Iron Man 3 review #2

Iron Man 3 Tony and Pepper
By Glen Ilnicki

If you haven’t yet, check out Mark Pacis’s positive review of Iron Man 3.

Possibly the only bad thing to come out of The Avengers is the unlikelihood of Marvel Studios ever topping it. Iron Man 3 is the latest installment of the Iron Man series taking place within the Marvel Cinematic Universe. It’s also the latest victim of one of the toughest things to do in show business: follow a great act.

Iron Man 3 also suffers from over-saturation. We’ve seen Robert Downey, Jr as Tony Stark in four movies since 2008. And while Stark is a fantastic character, it might just be that the whole Tony Stark/Iron Man thing is starting to feel a bit tired. This time around there’s a new director in Shane Black, a new post-Avengers era for Stark and new enemies emerging, but the character himself seems stale. No matter how much the film tries to delve deeper into the mind of the billionaire, genius, playboy, philanthropist, it relies on old tricks rather than new methods of characterization.

It tries, though. It really does. We learn that Stark’s experiences in The Avengers, battling a horde of aliens in New York City, aren’t sitting well with the usually suave super hero. This results in a series of sadly unconvincing panic attacks. You want to empathize with him, but the usually brilliant Downey, Jr just doesn’t sell his pain. The attacks come off as forced and inorganic. His emotional state also leads him to work relentlessly on his suits of armor. We’re on Mark 42 now. This causes friction with his girlfriend and Stark Industries CEO, Pepper Potts (Gwyneth Paltrow). None of these problems evolve into great drama, but you have to hand it to the filmmakers for at least considering the proposition of the events in The Avengers affecting Stark’s life. One might question why the events of the first two “Iron Man” films never seemed to affect him in such a way.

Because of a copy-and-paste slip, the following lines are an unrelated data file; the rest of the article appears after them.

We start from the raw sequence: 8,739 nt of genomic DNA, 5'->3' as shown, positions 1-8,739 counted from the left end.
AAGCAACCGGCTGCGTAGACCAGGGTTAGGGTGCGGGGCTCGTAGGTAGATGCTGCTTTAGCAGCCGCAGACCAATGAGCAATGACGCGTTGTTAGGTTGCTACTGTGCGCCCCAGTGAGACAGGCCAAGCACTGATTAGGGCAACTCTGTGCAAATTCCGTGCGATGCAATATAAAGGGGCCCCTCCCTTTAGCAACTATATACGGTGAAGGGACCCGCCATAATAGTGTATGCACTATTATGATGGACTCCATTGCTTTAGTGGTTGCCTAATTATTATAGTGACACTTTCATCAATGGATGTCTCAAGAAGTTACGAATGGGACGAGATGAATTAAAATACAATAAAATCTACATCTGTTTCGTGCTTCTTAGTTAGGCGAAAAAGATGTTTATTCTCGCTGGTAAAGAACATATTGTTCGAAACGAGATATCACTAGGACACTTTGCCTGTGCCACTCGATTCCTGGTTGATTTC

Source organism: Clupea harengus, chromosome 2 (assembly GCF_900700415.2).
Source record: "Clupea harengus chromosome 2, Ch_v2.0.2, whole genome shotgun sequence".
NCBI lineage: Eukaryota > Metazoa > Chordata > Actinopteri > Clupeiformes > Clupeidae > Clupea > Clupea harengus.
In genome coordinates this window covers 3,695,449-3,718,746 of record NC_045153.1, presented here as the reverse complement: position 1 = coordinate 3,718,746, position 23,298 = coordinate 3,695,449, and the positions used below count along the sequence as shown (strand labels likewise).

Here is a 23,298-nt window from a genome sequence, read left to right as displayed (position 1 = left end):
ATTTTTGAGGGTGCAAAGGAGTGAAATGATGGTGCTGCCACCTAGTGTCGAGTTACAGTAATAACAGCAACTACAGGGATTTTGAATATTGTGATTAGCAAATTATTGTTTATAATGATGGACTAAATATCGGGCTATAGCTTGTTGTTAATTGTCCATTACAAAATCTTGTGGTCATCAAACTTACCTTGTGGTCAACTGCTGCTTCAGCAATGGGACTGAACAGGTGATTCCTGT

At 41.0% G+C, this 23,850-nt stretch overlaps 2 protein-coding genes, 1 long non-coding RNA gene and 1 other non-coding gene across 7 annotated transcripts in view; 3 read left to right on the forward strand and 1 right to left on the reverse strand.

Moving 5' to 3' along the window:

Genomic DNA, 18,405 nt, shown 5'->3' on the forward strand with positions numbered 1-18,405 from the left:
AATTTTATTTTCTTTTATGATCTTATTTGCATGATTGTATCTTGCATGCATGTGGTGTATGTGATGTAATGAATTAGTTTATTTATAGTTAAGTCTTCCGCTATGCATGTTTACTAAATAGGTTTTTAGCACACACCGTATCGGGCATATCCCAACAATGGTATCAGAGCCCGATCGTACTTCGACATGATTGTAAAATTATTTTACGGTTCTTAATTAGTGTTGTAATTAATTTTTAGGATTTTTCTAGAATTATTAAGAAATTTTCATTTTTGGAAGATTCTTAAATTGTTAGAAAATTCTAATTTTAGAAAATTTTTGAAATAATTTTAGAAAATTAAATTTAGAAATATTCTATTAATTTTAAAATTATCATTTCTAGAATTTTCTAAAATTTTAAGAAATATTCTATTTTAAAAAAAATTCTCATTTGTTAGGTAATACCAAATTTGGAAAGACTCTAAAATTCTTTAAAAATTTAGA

The villain this time around is The Mandarin (Ben Kingsley in a role that leaves you asking, “why?”) who is a huge player in the comic books and quite possibly Iron Man’s greatest foe. In the film, he’s adorned with lavish cloaks and a beard down to his chest. And is he Chinese, Middle Eastern, American? I’m not really sure. The Mandarin is responsible for a string of bombings leaving little evidence, but critically injuring Stark Industries new security chief, Happy Hogan (Jon Favreau, the director of the previous films). After Stark threatens The Mandarin on live TV (the man must have balls of steel as well), the villain answers by completely obliterating Stark’s Malibu property, leaving Stark M.I.A. He finds himself in rural Tennessee after his malfunctioning AI, JARVIS, follows a previous, yet currently inconvenient, flight plan.

The second act is when the film could have shined under better direction. Stark teams up with a young boy, Harley, to help repair the suit of armor and to investigate another bombing which occurred in town. The story has a real chance to show a vulnerable side of Tony Stark. Often when he’s with the young boy he almost breaks down, shouts, or shows real pain in more ways than through a comedic defense mechanism. But right when that human aspect is about to come out of its metal shell, the writers choose to bombard us with more wisecracks. And when you think there’s going to be a real charming relationship between Stark and the boy…again…more wisecracks.